faculty.college-prep.orgWhite Blood Cells M Nortje 47 sciencequiz.net RED BLOOD CELLS Lots of Nucleus-> packed with oxygen carrying protein haemoglobin. Shaped like biconcave discs – for large surface area for diffusion
PLANT CELLS HAVE: Nucleus, cytoplasm and a cell membrane, but unlike animal cells, that possess a cell wall and often have large vacuoles. Some contain chloroplasts, which enables them to make their own food M Nortje 49 cimateuagro.org
Special cells on the roots of plants extend into hair-like structures that burrow between soil particles. These cells increase the surface area of the roots. This means that the plant is very efficient at taking up water and nutrients from the soil. Cells in the transport system of plants are modified so that they can provide continuous tubular pathways through roots, stems and leaves. This enables fluids to flow easily to all parts of a plant. M Nortje 51
Sci File – Did you know? In the stems of plants are long thin tubes made up of hollow cells, called the xylem and phloem. These tubes are commonly called the veins of the plant. They continue into the leaves and carry water and food to all parts of the plant. M Nortje 52
FROM CELL TO ORGANISM M Nortje 53 In any plant or animal there may be millions of different cells. Each cell will carry out its own job. Different types of cells have different structures to enable them to carry out these specific jobs. All the cells working together will make an organism.
TISSUES M Nortje 55 In multi - cellular organisms, similar cells work together in groups called tissues. Tissues are made up of cells that all have a similar appearance and function. An example of an animal tissue is muscle. An animal muscle cell can shorten. One muscle cell by itself is not strong enough to move a bone but many muscle cells together can move the bones of the skeleton. Many muscle cells together are called muscle tissue.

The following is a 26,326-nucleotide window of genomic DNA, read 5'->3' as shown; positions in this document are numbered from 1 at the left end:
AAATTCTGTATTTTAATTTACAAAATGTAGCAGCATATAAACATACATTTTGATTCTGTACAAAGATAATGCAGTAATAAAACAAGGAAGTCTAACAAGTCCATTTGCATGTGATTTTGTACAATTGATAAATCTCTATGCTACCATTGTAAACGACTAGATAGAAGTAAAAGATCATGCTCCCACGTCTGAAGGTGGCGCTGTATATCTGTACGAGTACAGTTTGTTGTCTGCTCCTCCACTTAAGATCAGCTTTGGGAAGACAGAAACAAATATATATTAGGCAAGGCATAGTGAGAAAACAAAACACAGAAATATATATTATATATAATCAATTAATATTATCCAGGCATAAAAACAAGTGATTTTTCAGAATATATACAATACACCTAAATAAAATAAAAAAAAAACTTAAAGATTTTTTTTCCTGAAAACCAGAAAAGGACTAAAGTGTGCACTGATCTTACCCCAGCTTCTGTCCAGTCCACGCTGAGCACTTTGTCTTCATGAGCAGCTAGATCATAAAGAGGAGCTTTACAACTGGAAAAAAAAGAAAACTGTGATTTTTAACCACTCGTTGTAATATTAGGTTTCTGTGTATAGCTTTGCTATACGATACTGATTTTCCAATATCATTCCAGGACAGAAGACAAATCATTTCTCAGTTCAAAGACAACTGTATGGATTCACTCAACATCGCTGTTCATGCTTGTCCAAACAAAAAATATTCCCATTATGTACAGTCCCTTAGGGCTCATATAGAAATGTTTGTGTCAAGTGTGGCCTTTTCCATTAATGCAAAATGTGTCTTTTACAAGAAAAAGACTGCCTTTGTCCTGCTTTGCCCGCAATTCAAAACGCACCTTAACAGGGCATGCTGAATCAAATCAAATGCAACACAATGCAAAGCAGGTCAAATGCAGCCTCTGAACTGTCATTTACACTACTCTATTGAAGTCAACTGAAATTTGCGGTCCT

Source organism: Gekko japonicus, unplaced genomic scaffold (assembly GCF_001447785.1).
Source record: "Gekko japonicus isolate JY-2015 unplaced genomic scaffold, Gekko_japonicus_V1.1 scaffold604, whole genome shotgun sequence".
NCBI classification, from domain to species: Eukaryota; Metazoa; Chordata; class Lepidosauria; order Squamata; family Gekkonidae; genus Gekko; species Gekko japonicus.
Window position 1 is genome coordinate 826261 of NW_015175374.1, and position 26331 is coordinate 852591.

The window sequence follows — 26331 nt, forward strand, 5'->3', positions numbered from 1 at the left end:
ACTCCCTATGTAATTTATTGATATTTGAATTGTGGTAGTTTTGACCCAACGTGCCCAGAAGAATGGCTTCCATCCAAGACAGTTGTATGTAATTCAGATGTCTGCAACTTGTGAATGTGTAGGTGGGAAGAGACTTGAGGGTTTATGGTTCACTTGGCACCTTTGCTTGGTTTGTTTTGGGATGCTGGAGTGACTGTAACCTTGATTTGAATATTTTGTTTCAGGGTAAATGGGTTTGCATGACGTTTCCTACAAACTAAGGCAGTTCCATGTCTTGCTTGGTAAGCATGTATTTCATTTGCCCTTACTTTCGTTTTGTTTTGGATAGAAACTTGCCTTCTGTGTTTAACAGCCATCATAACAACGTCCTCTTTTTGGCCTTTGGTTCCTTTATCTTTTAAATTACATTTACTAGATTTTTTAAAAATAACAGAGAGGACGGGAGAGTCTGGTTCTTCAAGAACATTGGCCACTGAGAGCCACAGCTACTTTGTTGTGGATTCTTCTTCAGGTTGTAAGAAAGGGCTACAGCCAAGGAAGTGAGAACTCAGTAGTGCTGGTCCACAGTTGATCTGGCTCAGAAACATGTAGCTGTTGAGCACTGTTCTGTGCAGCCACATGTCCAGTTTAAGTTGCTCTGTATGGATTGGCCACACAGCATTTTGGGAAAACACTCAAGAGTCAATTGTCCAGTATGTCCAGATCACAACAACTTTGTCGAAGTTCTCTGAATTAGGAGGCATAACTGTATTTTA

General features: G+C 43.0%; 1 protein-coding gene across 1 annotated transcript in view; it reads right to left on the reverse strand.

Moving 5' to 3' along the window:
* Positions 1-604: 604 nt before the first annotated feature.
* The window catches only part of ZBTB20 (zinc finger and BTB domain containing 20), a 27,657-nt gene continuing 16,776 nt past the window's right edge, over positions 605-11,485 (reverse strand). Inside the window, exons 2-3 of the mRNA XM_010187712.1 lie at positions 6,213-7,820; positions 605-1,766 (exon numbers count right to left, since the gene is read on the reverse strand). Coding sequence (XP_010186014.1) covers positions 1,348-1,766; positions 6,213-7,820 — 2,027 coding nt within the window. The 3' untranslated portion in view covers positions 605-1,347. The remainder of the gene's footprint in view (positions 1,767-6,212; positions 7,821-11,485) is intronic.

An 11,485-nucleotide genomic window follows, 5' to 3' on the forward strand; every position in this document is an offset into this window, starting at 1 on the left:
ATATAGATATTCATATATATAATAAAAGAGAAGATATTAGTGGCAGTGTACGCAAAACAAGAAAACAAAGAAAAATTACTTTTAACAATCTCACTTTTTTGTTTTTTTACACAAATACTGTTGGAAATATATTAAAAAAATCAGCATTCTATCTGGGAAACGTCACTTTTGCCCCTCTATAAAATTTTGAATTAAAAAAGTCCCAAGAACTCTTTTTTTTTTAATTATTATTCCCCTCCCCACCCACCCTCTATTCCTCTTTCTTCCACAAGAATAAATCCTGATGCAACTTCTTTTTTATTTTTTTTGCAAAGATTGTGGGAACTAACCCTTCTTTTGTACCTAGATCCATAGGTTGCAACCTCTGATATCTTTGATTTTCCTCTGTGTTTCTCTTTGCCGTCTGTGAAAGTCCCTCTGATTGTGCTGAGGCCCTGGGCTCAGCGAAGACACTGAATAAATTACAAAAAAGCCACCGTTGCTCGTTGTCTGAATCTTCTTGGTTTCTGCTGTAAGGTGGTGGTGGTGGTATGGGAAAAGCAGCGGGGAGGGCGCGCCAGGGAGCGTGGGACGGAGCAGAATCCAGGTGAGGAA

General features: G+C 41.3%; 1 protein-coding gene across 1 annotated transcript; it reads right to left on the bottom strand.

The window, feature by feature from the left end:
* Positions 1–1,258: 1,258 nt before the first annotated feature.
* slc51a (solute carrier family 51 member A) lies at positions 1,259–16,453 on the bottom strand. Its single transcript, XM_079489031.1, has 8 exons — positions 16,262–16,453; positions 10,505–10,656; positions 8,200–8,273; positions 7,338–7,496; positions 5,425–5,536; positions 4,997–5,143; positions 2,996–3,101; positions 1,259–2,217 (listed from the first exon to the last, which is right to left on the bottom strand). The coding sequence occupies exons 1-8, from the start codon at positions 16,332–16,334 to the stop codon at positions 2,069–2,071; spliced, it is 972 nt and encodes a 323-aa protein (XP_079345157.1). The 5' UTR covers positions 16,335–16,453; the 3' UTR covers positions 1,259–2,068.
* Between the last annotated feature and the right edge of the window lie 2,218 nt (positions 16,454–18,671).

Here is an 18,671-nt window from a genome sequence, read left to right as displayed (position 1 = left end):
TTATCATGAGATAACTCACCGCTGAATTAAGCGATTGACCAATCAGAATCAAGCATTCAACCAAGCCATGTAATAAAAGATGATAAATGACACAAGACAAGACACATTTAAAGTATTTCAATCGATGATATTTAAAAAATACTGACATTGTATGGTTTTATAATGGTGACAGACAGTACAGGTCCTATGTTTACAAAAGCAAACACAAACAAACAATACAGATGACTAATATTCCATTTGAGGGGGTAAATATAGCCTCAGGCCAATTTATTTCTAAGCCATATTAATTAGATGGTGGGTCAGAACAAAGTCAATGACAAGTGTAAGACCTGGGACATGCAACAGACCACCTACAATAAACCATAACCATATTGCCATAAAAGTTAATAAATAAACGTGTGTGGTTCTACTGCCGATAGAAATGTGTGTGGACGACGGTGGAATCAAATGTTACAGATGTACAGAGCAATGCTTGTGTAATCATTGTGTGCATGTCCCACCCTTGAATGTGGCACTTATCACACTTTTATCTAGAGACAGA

TISSUES M Nortje 56 Although there are many types of cells in the human body they are all arranged to form one of the four basic tissue types. THESE ARE: • epithelial tissue (covering tissue), e.g. upper layers of our skin • connective tissue, e.g. bone, blood • muscle tissue • nerve tissue.
M Nortje 57 Cells in the bodies of animals vary in size and shape according to their function
A system is made up of a group of organs all working together to perform a particular function.
For example, humans possess a circulatory system.
The function of the circulatory system is to move materials through the body. It consists of the heart, blood vessels and the blood.
systems M Nortje 62
Diagram of the skin – many different types of tissue M Nortje 63